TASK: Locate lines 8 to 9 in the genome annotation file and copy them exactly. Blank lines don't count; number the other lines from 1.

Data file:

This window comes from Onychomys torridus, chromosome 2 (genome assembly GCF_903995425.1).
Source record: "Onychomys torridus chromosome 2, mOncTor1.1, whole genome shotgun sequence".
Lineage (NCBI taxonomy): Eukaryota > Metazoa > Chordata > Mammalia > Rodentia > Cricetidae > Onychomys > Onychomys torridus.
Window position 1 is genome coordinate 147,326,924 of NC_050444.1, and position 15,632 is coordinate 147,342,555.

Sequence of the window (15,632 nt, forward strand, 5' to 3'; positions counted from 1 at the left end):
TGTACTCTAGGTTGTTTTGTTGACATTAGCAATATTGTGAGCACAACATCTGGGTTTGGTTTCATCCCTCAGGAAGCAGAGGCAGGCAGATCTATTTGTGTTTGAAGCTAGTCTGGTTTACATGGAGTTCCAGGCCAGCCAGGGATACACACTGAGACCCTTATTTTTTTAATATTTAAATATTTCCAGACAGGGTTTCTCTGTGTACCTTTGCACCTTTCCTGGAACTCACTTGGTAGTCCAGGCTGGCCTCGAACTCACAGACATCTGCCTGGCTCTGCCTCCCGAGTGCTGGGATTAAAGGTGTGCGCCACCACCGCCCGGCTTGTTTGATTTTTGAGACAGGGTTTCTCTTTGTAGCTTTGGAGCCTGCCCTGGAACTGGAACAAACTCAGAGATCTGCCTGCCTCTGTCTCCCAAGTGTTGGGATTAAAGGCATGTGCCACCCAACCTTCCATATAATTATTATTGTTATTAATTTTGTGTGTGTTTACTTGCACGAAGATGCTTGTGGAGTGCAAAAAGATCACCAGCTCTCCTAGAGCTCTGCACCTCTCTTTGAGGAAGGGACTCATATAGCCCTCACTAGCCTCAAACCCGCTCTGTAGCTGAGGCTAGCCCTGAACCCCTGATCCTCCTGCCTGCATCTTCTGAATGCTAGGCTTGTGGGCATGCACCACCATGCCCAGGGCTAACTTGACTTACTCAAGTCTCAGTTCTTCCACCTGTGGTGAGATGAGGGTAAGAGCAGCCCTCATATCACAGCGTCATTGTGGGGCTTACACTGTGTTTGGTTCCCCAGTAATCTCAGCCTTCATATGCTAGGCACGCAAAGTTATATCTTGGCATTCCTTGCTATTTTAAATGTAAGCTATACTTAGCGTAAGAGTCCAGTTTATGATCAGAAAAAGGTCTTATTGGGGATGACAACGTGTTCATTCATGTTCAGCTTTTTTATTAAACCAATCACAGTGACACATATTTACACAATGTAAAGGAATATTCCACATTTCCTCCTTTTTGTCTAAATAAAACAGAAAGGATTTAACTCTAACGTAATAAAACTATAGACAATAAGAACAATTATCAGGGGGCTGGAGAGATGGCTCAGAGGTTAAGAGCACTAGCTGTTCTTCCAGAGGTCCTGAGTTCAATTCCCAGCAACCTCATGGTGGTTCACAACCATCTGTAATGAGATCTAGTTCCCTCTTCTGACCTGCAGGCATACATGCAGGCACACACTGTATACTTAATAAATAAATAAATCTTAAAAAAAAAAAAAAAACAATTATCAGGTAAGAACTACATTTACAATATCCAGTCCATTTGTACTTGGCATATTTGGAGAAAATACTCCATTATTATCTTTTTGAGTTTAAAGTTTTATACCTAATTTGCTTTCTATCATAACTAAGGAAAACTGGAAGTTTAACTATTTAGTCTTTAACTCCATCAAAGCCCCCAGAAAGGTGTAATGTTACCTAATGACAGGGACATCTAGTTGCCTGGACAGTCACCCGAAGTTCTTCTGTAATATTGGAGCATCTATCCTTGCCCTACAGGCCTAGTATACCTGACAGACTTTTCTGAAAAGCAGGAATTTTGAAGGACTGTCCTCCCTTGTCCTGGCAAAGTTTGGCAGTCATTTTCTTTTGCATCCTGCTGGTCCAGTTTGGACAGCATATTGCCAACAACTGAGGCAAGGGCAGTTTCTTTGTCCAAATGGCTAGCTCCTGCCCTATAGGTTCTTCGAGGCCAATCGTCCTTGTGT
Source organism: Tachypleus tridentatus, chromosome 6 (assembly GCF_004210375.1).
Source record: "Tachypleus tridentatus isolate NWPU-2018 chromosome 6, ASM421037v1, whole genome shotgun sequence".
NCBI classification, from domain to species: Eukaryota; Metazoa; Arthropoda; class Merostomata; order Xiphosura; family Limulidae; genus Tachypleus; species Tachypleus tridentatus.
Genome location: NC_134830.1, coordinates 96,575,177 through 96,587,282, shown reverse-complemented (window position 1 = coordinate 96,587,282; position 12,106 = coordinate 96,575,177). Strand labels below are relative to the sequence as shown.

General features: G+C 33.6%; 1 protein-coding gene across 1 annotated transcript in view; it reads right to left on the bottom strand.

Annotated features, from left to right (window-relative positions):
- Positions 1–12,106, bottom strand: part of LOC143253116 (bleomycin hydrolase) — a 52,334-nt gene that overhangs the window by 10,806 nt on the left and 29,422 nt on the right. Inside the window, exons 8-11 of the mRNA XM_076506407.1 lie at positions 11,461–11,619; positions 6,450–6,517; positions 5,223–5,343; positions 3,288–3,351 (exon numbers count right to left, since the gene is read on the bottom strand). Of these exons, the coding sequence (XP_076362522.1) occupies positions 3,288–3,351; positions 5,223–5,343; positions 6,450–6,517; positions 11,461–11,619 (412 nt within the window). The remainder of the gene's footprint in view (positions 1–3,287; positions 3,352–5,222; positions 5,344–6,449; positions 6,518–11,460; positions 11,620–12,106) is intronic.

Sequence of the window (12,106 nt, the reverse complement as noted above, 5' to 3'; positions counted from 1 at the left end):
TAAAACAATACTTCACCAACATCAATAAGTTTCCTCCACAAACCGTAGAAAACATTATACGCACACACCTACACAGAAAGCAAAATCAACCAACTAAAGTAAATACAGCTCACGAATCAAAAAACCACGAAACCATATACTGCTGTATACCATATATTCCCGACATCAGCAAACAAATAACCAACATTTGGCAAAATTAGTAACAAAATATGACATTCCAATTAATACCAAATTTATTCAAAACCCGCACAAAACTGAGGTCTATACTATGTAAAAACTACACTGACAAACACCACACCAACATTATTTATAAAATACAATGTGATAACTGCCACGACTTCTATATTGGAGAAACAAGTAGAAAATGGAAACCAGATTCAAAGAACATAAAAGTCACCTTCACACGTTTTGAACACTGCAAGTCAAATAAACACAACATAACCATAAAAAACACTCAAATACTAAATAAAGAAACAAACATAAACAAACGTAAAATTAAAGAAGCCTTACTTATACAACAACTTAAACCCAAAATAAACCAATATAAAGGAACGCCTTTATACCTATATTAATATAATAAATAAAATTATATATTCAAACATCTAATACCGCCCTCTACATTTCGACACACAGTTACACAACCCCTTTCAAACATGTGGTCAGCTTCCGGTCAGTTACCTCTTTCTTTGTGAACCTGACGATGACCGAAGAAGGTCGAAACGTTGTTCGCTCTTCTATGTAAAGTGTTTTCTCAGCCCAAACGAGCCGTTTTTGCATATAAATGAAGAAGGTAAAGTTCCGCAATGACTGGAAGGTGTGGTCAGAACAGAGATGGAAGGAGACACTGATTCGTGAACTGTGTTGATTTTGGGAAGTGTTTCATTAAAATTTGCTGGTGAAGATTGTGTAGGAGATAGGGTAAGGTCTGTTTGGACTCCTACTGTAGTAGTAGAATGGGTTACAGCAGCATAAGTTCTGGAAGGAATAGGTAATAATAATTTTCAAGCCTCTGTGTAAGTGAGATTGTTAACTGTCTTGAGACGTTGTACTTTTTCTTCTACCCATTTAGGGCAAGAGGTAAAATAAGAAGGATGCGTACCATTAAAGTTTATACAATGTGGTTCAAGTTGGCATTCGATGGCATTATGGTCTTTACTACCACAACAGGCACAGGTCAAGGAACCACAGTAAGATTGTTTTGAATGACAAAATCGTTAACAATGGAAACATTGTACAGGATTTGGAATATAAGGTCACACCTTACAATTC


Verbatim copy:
Source record: "Tachypleus tridentatus isolate NWPU-2018 chromosome 6, ASM421037v1, whole genome shotgun sequence".
NCBI classification, from domain to species: Eukaryota; Metazoa; Arthropoda; class Merostomata; order Xiphosura; family Limulidae; genus Tachypleus; species Tachypleus tridentatus.